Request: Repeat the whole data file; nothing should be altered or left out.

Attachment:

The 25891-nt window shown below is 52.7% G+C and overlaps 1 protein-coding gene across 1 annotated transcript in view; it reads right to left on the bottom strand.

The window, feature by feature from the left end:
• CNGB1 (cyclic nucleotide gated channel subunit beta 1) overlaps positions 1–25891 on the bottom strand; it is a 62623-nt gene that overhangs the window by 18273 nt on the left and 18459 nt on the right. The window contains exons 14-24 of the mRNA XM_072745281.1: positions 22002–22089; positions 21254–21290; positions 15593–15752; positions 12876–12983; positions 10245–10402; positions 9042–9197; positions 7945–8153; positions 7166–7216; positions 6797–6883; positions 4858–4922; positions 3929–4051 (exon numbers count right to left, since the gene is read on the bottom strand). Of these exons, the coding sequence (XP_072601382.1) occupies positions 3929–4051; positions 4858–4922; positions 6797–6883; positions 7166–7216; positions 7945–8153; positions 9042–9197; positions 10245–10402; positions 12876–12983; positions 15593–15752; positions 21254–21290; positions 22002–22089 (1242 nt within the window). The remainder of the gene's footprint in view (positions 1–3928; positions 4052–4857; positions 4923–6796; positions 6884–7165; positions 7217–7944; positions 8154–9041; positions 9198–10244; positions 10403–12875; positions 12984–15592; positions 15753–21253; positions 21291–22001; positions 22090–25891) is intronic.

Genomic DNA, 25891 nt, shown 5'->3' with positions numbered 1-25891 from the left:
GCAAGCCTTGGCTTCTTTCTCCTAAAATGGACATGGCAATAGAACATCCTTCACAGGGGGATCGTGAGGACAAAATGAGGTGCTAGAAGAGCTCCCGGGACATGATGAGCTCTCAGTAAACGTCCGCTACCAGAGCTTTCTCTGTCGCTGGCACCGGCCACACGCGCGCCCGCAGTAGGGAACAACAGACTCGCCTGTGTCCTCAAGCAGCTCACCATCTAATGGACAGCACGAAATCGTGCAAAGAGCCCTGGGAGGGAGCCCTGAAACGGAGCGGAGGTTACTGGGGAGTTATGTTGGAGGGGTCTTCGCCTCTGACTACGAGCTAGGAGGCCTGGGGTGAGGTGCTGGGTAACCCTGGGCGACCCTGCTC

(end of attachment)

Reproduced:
The 25891-nt window shown below is 52.7% G+C and overlaps 1 protein-coding gene across 1 annotated transcript in view; it reads right to left on the bottom strand.

The window, feature by feature from the left end:
• CNGB1 (cyclic nucleotide gated channel subunit beta 1) overlaps positions 1–25891 on the bottom strand; it is a 62623-nt gene that overhangs the window by 18273 nt on the left and 18459 nt on the right. The window contains exons 14-24 of the mRNA XM_072745281.1: positions 22002–22089; positions 21254–21290; positions 15593–15752; positions 12876–12983; positions 10245–10402; positions 9042–9197; positions 7945–8153; positions 7166–7216; positions 6797–6883; positions 4858–4922; positions 3929–4051 (exon numbers count right to left, since the gene is read on the bottom strand). Of these exons, the coding sequence (XP_072601382.1) occupies positions 3929–4051; positions 4858–4922; positions 6797–6883; positions 7166–7216; positions 7945–8153; positions 9042–9197; positions 10245–10402; positions 12876–12983; positions 15593–15752; positions 21254–21290; positions 22002–22089 (1242 nt within the window). The remainder of the gene's footprint in view (positions 1–3928; positions 4052–4857; positions 4923–6796; positions 6884–7165; positions 7217–7944; positions 8154–9041; positions 9198–10244; positions 10403–12875; positions 12984–15592; positions 15753–21253; positions 21291–22001; positions 22090–25891) is intronic.

Genomic DNA, 25891 nt, shown 5'->3' with positions numbered 1-25891 from the left:
GCAAGCCTTGGCTTCTTTCTCCTAAAATGGACATGGCAATAGAACATCCTTCACAGGGGGATCGTGAGGACAAAATGAGGTGCTAGAAGAGCTCCCGGGACATGATGAGCTCTCAGTAAACGTCCGCTACCAGAGCTTTCTCTGTCGCTGGCACCGGCCACACGCGCGCCCGCAGTAGGGAACAACAGACTCGCCTGTGTCCTCAAGCAGCTCACCATCTAATGGACAGCACGAAATCGTGCAAAGAGCCCTGGGAGGGAGCCCTGAAACGGAGCGGAGGTTACTGGGGAGTTATGTTGGAGGGGTCTTCGCCTCTGACTACGAGCTAGGAGGCCTGGGGTGAGGTGCTGGGTAACCCTGGGCGACCCTGCTC